It’s often said that people are your organisation’s weakest link, and that’s true up to a point. But with the right employee training, they could also be a great first line of defence. When combined with the right security tools, techniques and processes, you could do enough to deter all but the most determined attackers.
It starts with email
Email is usually the first point of call for attackers. Nearly 83% of the 20.4 billion global threats Trend Micro blocked in the first half of 2018 alone were email-borne. Phishing is among the most popular technique for attackers today, precisely because it exploits that major weakness in the organisation: its employees’ credulity. Attackers are past masters at tricking victims into clicking on malicious links or opening malware-laden attachments. According to Verizon, phishing represented 93% of corporate breaches it investigated last year. But a phishing email could also be the start of a ransomware infection or a crypto-jacking attack. Similarly, scam emails purporting to come from the CEO or CFO could trick finance employees into making large transfers unwittingly to the attacker’s bank account. Global losses from these so-called Business Email Compromise (BEC) attacks continue to break records: the latest estimate is $12.5bn.
But while phishing is often the first stage in an attack, it’s certainly not the only method used by hackers today. Increasingly they’re also making use of more sophisticated ways to hide from traditional security filters. Fileless malware attacks aim to “live off the land” by utilising legitimate tools on your PCs to spread and achieve persistence. Because there are no signatures to speak of, they may fly under the radar of many security tools. In fact, ransomware campaigns NotPetya and WannaCry used these techniques as part of their kill chains.
What you can do
Once you’ve come to terms with the fact that, no matter how big or small your organisation, it will always be a target, the fight back should start with a focus on that all-important threat vector: email. Education is a vital first step. Make sure your employees know how to spot phishing attempts and you’ll stand a better chance of stopping that first wave. Free phishing simulators can help here, in providing real-world scenarios and then feedback on each staff member. Carry out regular sessions in bite-sized chunks to get the most out of them.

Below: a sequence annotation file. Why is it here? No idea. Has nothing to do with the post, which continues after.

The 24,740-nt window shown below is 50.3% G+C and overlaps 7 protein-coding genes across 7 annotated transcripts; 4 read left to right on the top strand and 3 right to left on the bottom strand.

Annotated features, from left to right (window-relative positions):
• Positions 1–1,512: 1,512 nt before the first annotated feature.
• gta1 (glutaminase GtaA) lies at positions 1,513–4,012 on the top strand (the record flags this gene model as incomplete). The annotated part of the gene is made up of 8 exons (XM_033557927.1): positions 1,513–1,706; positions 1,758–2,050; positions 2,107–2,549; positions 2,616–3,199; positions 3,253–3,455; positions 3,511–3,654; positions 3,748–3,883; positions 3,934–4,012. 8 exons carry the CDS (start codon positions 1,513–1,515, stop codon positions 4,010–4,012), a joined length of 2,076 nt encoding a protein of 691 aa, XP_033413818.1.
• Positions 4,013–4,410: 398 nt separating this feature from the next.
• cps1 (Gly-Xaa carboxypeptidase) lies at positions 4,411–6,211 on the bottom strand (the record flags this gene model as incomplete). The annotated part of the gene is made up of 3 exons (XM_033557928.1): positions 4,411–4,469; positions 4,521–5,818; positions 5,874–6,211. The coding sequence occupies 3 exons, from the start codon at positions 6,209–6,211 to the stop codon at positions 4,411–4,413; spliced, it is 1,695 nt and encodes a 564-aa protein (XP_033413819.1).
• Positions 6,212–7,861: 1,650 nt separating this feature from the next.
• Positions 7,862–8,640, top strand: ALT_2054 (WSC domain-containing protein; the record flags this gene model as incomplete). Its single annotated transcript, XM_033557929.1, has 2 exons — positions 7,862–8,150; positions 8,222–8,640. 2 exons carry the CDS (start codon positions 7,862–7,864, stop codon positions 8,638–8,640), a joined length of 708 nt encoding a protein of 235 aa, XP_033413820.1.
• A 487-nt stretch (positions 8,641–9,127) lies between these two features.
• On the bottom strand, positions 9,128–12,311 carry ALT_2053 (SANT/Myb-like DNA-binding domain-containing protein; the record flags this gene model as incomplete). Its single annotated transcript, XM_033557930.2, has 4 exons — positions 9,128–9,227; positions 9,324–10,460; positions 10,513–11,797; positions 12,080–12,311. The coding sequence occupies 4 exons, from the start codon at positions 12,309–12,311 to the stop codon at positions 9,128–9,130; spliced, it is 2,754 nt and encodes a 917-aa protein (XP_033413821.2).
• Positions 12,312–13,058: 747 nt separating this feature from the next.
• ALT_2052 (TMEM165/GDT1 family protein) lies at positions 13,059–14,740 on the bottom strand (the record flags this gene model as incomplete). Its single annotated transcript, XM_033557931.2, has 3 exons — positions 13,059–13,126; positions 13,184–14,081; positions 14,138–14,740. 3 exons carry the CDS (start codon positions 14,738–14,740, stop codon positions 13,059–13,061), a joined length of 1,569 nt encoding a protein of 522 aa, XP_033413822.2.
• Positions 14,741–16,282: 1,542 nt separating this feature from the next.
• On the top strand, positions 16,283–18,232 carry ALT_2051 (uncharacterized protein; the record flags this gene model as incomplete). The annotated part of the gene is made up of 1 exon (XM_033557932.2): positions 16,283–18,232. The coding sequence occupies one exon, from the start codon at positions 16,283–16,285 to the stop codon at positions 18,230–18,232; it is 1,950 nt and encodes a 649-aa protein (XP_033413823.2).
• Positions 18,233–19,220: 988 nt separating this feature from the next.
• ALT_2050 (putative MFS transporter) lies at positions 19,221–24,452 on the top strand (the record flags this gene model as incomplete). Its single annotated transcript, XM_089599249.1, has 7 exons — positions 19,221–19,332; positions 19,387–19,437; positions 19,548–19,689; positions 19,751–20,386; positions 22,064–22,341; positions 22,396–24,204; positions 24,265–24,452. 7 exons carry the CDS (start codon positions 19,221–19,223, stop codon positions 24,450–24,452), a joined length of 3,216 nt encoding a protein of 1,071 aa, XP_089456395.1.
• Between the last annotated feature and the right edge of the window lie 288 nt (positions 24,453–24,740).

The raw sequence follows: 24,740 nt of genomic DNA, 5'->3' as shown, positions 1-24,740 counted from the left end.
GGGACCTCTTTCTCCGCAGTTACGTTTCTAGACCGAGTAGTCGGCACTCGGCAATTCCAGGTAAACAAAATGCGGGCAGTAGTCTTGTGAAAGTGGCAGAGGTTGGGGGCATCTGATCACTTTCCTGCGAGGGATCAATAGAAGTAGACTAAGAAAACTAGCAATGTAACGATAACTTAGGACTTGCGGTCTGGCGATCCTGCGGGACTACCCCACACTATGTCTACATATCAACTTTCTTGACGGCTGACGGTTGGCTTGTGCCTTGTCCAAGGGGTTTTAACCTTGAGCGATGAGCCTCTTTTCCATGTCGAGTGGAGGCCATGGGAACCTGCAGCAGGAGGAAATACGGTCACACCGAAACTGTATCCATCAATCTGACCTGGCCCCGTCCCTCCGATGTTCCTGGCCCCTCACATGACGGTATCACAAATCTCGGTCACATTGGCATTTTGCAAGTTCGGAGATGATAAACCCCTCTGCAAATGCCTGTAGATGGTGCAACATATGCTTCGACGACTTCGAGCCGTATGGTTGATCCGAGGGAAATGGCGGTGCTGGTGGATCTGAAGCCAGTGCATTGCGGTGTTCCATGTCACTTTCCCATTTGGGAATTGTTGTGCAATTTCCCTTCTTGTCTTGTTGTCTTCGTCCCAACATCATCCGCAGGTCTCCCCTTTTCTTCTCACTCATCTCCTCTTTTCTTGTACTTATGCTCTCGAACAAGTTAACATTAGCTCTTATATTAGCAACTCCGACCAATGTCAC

However, the truth is that phishing attacks are getting more and more sophisticated — so much so that you might stand the best chance of stopping attempts by taking the user out of the loop completely. Sophisticated sandbox-based analysis tools look at emails before they reach your employees, discerning URL links and attachments to check for anything suspicious. Similarly, the latest machine learning systems can help defeat BEC before emails reach the user. How? By learning the writing style of key execs in the organisation, so that if scammers try to impersonate them via spoofed emails, the alarm will be raised.
Insight is key
As well as controls at the email level, it’s vital to gain visibility of your network traffic for a second layer of defence. That means monitoring it at key pinch points — just as you’d deploy CCTV cameras at key points in the building. Once again, the best tools will learn what normal looks like, so they can better understand indicators of suspicious activity. This could be extensive use of Windows Management Instrumentation (WMI) in a fileless attack, for example. WMI is often exploited in attacks using password-stealing software like Mimikatz — so spot the early warning signs and you stand a great chance of disturbing an attack before the bad guys have achieved their ends. Also, be sure to monitor any data leaving the network, to ensure compliance with GDPR.
As with all of the above, it’s important not only for you to know, but also that senior management understands, that cyber attacks are a case of “when” not “if” today. The key is, therefore, to act fast to identify and remediate. To this end, when you’re under attack — especially from self-replicating malware like WannaCry propagating across your network — being able to see which hosts are infected and how they’re being infected, is vital to ensuring a full and speedy clean-up and remediation.
Stopping every single attack from entering the network may be impossible, but if you monitor closely, you should be able to step in before they have a chance to do much damage.
If you are keen to learn more about the solutions and technologies which can combat these specific risks click here.